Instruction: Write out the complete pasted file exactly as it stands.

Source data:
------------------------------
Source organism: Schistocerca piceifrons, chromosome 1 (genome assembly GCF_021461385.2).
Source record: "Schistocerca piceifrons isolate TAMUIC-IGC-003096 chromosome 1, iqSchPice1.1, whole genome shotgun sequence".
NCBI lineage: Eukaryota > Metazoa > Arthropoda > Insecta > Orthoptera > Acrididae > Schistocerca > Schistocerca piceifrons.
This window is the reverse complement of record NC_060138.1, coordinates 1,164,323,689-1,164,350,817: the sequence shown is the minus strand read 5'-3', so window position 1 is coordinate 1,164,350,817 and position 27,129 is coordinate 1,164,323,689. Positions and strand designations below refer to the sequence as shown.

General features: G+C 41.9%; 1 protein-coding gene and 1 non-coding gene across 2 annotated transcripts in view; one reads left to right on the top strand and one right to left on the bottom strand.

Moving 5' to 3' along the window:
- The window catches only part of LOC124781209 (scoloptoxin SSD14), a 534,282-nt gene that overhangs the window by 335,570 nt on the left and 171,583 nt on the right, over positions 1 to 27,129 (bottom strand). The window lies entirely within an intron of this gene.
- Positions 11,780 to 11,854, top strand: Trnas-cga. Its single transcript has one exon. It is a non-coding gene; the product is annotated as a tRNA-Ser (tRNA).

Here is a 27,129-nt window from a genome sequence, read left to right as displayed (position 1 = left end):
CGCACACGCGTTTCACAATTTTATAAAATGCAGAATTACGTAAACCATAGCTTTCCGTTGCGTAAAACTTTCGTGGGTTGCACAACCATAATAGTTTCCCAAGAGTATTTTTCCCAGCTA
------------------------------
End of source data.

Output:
Source organism: Schistocerca piceifrons, chromosome 1 (genome assembly GCF_021461385.2).
Source record: "Schistocerca piceifrons isolate TAMUIC-IGC-003096 chromosome 1, iqSchPice1.1, whole genome shotgun sequence".
NCBI lineage: Eukaryota > Metazoa > Arthropoda > Insecta > Orthoptera > Acrididae > Schistocerca > Schistocerca piceifrons.
This window is the reverse complement of record NC_060138.1, coordinates 1,164,323,689-1,164,350,817: the sequence shown is the minus strand read 5'-3', so window position 1 is coordinate 1,164,350,817 and position 27,129 is coordinate 1,164,323,689. Positions and strand designations below refer to the sequence as shown.

General features: G+C 41.9%; 1 protein-coding gene and 1 non-coding gene across 2 annotated transcripts in view; one reads left to right on the top strand and one right to left on the bottom strand.

Moving 5' to 3' along the window:
- The window catches only part of LOC124781209 (scoloptoxin SSD14), a 534,282-nt gene that overhangs the window by 335,570 nt on the left and 171,583 nt on the right, over positions 1 to 27,129 (bottom strand). The window lies entirely within an intron of this gene.
- Positions 11,780 to 11,854, top strand: Trnas-cga. Its single transcript has one exon. It is a non-coding gene; the product is annotated as a tRNA-Ser (tRNA).

Here is a 27,129-nt window from a genome sequence, read left to right as displayed (position 1 = left end):
CGCACACGCGTTTCACAATTTTATAAAATGCAGAATTACGTAAACCATAGCTTTCCGTTGCGTAAAACTTTCGTGGGTTGCACAACCATAATAGTTTCCCAAGAGTATTTTTCCCAGCTA